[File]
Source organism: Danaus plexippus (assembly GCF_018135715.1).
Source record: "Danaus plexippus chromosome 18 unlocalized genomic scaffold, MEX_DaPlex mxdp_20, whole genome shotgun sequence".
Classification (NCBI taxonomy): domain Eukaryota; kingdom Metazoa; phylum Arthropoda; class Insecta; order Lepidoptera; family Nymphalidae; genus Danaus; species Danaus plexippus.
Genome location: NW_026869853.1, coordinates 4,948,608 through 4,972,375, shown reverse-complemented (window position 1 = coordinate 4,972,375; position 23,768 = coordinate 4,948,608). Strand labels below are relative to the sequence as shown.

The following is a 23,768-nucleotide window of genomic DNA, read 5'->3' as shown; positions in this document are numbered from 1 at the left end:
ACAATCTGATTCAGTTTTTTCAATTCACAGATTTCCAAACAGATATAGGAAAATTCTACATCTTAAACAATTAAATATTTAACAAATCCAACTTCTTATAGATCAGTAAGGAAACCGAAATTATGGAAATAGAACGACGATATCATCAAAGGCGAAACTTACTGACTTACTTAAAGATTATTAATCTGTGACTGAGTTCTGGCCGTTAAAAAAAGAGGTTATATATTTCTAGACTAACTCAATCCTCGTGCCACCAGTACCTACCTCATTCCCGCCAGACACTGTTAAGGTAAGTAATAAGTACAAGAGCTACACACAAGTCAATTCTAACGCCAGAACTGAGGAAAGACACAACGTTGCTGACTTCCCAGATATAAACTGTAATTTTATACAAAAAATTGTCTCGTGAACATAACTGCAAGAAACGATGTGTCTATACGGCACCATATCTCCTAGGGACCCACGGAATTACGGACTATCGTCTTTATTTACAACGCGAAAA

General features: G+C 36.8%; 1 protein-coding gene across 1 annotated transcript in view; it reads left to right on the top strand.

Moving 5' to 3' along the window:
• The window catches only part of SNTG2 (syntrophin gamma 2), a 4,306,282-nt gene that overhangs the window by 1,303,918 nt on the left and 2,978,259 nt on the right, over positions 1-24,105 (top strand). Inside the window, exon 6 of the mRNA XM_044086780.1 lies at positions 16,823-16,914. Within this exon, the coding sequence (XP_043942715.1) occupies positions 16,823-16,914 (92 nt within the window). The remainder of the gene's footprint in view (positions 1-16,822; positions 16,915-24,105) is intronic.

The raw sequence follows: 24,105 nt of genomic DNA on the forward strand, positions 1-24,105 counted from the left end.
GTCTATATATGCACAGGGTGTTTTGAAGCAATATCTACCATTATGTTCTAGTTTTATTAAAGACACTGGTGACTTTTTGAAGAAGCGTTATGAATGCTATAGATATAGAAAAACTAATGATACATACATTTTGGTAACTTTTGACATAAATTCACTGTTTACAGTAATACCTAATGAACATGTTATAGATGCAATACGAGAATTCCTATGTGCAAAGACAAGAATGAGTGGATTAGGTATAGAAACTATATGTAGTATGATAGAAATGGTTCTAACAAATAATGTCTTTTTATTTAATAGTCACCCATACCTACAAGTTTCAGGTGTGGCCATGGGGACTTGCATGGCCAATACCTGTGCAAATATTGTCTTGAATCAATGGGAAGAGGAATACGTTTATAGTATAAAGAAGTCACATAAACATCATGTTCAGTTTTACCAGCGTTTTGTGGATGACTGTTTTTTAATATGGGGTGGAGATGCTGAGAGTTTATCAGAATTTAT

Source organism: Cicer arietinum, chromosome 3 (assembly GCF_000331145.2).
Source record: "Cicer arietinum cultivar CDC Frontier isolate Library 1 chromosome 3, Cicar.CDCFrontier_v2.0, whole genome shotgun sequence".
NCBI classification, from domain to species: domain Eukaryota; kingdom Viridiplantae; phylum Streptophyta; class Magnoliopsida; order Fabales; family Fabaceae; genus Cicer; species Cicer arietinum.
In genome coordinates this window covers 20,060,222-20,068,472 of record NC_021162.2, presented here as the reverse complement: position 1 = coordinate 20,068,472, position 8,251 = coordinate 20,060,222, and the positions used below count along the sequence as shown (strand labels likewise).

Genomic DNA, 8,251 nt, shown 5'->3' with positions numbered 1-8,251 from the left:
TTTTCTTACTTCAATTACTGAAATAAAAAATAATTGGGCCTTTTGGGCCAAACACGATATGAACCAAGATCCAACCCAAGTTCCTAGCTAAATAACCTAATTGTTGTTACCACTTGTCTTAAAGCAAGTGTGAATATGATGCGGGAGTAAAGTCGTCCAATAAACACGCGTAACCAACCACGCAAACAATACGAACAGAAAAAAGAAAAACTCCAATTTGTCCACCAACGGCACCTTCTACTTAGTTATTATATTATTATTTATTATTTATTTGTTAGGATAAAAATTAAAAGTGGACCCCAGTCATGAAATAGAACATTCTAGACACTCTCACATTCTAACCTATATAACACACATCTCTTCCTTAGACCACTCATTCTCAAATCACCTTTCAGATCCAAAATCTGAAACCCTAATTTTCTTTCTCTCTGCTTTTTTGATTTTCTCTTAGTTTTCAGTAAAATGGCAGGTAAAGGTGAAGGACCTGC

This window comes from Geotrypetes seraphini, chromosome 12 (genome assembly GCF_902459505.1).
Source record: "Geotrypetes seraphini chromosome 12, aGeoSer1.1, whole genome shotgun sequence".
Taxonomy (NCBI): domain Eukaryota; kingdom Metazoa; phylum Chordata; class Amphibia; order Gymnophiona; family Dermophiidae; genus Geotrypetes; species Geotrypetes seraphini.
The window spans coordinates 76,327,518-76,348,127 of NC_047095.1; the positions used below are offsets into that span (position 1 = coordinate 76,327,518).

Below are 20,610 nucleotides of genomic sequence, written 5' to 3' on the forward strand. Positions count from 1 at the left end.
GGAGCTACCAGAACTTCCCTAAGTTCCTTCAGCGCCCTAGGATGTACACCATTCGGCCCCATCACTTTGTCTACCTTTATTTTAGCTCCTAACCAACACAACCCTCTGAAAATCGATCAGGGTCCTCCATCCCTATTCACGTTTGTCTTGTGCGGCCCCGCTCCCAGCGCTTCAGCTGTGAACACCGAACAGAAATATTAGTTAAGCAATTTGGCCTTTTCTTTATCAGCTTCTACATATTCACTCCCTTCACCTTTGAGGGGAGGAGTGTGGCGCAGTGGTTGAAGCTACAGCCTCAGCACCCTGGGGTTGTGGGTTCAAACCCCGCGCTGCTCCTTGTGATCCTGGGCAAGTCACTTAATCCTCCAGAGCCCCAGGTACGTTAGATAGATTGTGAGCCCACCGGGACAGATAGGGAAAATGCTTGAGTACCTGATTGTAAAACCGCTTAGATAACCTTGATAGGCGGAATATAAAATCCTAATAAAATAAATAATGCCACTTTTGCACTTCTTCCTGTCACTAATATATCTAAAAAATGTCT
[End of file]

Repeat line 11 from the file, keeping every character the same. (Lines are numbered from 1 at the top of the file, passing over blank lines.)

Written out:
GTCTATATATGCACAGGGTGTTTTGAAGCAATATCTACCATTATGTTCTAGTTTTATTAAAGACACTGGTGACTTTTTGAAGAAGCGTTATGAATGCTATAGATATAGAAAAACTAATGATACATACATTTTGGTAACTTTTGACATAAATTCACTGTTTACAGTAATACCTAATGAACATGTTATAGATGCAATACGAGAATTCCTATGTGCAAAGACAAGAATGAGTGGATTAGGTATAGAAACTATATGTAGTATGATAGAAATGGTTCTAACAAATAATGTCTTTTTATTTAATAGTCACCCATACCTACAAGTTTCAGGTGTGGCCATGGGGACTTGCATGGCCAATACCTGTGCAAATATTGTCTTGAATCAATGGGAAGAGGAATACGTTTATAGTATAAAGAAGTCACATAAACATCATGTTCAGTTTTACCAGCGTTTTGTGGATGACTGTTTTTTAATATGGGGTGGAGATGCTGAGAGTTTATCAGAATTTAT